Wednesday, 16 September 2015

Spooky vintage telly times ahead

October is not far away, and one of the treats to look forward to is ITV's Jekyll and Hyde. They haven't announced firmer dates than October yet, but it's definitely one to look out for.

Why should you care? For the following reasons:

* It's set in 1930s London, so should be packed with fabulous sets, props and costumes.

* It's scripted by Charlie Higson (The Fast Show, the remake of Randall and Hopkirk (Deceased) and the Young Bond books.

* Higson has cited Indiana Jones films and 1960s spy-fi programmes (specifically The Prisoner, The Avengers and The Champions) as inspiration.

*Richard E Grant will be in it.

For any one of those reasons I'd be paying attention, but all together? Looks like a recipe for win-cake to me. I'm very pleased that it's been made as a ten-parter; British series always seem so short compared to American programmes, though I do suppose that does leave you wanting more.

I'm also pleased to see it has a strong British Asian cast; British Asian actors rarely seem to get as much screen time as those from other ethnic groups. (It annoys me that in all the debate about whether the next James Bond, Doctor Who, whatever should be white and/or male, actors with Asian ancestry are never considered.) Clearly the programme isn't going to be like the original novel – the Jekyll of the programme is the grandson of Stevenson's Doctor – but I learned to accept long ago that certain horror characters are now bigger and beyond the books they first appeared in. Draculas rarely bear much resemblance to Dracula, and when was the last time you saw a Frankenstein's monster that matched the one in the book? A different sort of Jekyll won't be a problem.

However, that's not all the ghostly goodness the mainstream channels will be serving up. While I don't have broadcast dates for either programme yet, I'm also eagerly anticipating Harry Price: Ghost Hunter (an ITV programme based on the exploits of Britain's most famous investigator of the supernatural, set in the 1920s) and The Living and the Dead (a BBC series about a young couple who, in the 1890s, move into a spooky old house). Interestingly, people who worked on Life on Mars and/or Ashes to Ashes, which I absolutely loved, have a hand in both shows - Jack Lothian is writing for Harry Price…, while Ashley Pharaoh and Matthew Graham are working on The Living…

As always, I will be dishing up a humungous helping of vintage horror in October, including this year's Bloofer Lady/Gent, reviews of classic scary films and some spinechilling books.

9 comments :

  1. hmmm... I might just give this a go. Thanks for the 'heads up' :)

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    1. Glad to be of service - I'd be annoyed if I missed these things, so it's good to share.

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  2. See shorter runtimes are something where I think British shows can do better than American ones, and in fact a lot of US shows (Game of Thrones, The Walking Dead etc.) seem more likely to eschew the 24 episodes a season model. I wonder if they have enough story for a 10 parter about Jekyll and Hyde? I suppose it is 10 years or so since Stephen Moffat gave us a modern take on J&H featuring one of Jekyll’s descendants so we were about due. The reference to things like The Prisoner and The Avengers etc gets my hopes up (though I’m not sure the last time ITV made anything I really liked).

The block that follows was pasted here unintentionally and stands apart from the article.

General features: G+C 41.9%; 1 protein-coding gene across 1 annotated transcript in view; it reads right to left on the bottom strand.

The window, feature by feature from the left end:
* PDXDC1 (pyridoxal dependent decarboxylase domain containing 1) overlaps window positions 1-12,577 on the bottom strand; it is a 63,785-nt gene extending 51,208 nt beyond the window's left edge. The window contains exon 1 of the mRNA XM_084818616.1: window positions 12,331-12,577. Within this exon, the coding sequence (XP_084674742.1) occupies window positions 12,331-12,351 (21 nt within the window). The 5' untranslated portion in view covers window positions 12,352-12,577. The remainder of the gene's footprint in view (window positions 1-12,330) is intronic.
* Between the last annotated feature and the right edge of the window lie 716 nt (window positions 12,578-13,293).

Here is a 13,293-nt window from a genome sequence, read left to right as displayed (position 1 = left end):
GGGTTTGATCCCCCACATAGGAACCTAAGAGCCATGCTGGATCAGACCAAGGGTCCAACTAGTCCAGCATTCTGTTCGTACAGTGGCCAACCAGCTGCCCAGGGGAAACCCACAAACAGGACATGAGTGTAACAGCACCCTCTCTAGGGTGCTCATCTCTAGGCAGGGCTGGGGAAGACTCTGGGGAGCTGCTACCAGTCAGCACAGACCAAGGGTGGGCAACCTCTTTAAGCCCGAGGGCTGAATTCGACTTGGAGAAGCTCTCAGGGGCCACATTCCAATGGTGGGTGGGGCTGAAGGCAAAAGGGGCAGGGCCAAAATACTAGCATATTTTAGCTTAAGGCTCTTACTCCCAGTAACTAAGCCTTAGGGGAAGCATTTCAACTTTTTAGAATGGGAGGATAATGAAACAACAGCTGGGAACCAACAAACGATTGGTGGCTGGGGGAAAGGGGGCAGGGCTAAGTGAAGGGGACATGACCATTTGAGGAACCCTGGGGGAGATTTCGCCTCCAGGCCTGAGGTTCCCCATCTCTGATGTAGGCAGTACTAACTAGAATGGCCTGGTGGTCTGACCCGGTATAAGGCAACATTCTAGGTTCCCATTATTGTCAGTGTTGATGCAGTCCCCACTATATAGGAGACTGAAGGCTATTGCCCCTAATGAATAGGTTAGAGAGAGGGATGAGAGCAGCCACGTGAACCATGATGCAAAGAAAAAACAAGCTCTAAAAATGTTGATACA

I must admit it’s long annoyed me that people talk about a black Bond or Doctor Who yet rarely consider that there are other ethnicities that have equal right to be considered (maybe even more of a right if you look at things from a purely statistical ethnic breakdown of the UK populous). I’m quite happy with Capaldi, but would have loved to see someone like Alexander Siddig at the Doctor.

    I look forward to a horror filled October from you!

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    1. I get the feeling they've gone right off-book on this one.

      I wouldn't like to see 24-episode seasons, but when things like Foyle's War 'last' for three it's ridiculous. I did really like the fact that Partners In Crime would carry one story across three episodes as so many things like that are one-hour one-parters, and it's nice to get a series. (Standalone episodes are probably easier to sell on...)

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    2. I know what you mean, Sherlock feels like it comes and goes too quickly with three episodes, even if they're feature length, then again I've seen too many shows that I loved just go on and on...American shows are the worst for this, sometimes less is more, which is why Ultraviolet is still one of the best tv series of the last few decades even though there are only 6 episodes of it.

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  3. Ooohhh, I can hardly wait! I live for all the fun, festivities and spooky elements of autumn. And should this series happen to ever hit Netflix Canada, you can be your bottom dollar that I will be all over it faster that a ghost at a buy one, get one free chain sale. :D

    Big hugs,
    ♥ Jessica

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    1. I'm sure it will reach you eventually!

      Love that image of a ghost :-D

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  4. Mim, dear..
    I'm definitively giving this a GO.
    Again: thank you ever so much for keeping me informed on up and coming TV shows. Where would I be without you?! :)

    Marija

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  5. OOh, I might just watch this. I don't normally do telly but I can't resist a bit of horror now and again. Thanks for info. Xx

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